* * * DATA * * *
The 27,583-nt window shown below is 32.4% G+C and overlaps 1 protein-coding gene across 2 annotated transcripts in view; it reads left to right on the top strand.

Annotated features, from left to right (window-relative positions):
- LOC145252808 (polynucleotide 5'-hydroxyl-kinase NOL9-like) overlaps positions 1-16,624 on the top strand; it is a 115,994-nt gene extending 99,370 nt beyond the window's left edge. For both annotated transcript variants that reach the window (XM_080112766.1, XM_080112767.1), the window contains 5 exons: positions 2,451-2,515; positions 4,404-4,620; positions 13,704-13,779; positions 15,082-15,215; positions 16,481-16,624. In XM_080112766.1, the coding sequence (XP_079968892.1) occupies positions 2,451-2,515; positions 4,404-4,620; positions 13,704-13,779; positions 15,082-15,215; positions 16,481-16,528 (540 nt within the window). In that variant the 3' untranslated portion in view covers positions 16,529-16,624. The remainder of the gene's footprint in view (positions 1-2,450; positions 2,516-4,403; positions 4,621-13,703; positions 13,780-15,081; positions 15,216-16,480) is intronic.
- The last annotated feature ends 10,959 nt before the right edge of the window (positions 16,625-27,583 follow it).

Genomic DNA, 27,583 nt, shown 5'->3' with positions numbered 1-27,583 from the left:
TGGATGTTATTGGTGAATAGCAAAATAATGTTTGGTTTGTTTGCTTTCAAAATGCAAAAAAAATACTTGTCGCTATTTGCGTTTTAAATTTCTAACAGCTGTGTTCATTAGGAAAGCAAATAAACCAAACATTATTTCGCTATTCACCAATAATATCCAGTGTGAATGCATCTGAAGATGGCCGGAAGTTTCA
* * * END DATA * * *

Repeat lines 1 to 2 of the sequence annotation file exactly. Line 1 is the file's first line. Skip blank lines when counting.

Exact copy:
The 27,583-nt window shown below is 32.4% G+C and overlaps 1 protein-coding gene across 2 annotated transcripts in view; it reads left to right on the top strand.

Annotated features, from left to right (window-relative positions):